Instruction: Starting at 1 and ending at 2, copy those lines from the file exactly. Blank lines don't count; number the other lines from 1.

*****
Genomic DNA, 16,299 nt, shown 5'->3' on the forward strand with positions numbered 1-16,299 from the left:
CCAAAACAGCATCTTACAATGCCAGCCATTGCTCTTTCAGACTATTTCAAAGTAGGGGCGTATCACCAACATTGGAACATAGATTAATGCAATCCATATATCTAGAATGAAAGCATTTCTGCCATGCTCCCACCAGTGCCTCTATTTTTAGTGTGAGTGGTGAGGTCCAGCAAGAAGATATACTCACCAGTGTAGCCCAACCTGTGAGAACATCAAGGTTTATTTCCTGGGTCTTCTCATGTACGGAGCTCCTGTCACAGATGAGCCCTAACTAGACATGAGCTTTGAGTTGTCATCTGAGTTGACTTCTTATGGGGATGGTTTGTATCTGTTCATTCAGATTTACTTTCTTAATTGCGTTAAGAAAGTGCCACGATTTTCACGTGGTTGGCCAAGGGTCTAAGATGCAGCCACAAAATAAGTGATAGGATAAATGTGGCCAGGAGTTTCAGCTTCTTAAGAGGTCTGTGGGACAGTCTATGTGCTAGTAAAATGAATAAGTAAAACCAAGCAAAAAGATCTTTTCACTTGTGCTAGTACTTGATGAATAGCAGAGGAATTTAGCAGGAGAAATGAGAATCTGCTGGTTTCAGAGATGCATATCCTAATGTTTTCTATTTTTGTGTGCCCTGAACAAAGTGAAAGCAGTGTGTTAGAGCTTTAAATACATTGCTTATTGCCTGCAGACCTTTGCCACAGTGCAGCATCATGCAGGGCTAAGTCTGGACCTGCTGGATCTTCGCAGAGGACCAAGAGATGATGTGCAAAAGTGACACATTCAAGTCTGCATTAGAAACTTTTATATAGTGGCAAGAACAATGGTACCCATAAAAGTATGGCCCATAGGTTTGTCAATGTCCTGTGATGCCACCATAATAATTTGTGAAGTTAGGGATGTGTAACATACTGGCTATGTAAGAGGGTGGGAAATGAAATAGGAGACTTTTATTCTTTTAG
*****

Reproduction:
Genomic DNA, 16,299 nt, shown 5'->3' on the forward strand with positions numbered 1-16,299 from the left:
CCAAAACAGCATCTTACAATGCCAGCCATTGCTCTTTCAGACTATTTCAAAGTAGGGGCGTATCACCAACATTGGAACATAGATTAATGCAATCCATATATCTAGAATGAAAGCATTTCTGCCATGCTCCCACCAGTGCCTCTATTTTTAGTGTGAGTGGTGAGGTCCAGCAAGAAGATATACTCACCAGTGTAGCCCAACCTGTGAGAACATCAAGGTTTATTTCCTGGGTCTTCTCATGTACGGAGCTCCTGTCACAGATGAGCCCTAACTAGACATGAGCTTTGAGTTGTCATCTGAGTTGACTTCTTATGGGGATGGTTTGTATCTGTTCATTCAGATTTACTTTCTTAATTGCGTTAAGAAAGTGCCACGATTTTCACGTGGTTGGCCAAGGGTCTAAGATGCAGCCACAAAATAAGTGATAGGATAAATGTGGCCAGGAGTTTCAGCTTCTTAAGAGGTCTGTGGGACAGTCTATGTGCTAGTAAAATGAATAAGTAAAACCAAGCAAAAAGATCTTTTCACTTGTGCTAGTACTTGATGAATAGCAGAGGAATTTAGCAGGAGAAATGAGAATCTGCTGGTTTCAGAGATGCATATCCTAATGTTTTCTATTTTTGTGTGCCCTGAACAAAGTGAAAGCAGTGTGTTAGAGCTTTAAATACATTGCTTATTGCCTGCAGACCTTTGCCACAGTGCAGCATCATGCAGGGCTAAGTCTGGACCTGCTGGATCTTCGCAGAGGACCAAGAGATGATGTGCAAAAGTGACACATTCAAGTCTGCATTAGAAACTTTTATATAGTGGCAAGAACAATGGTACCCATAAAAGTATGGCCCATAGGTTTGTCAATGTCCTGTGATGCCACCATAATAATTTGTGAAGTTAGGGATGTGTAACATACTGGCTATGTAAGAGGGTGGGAAATGAAATAGGAGACTTTTATTCTTTTAG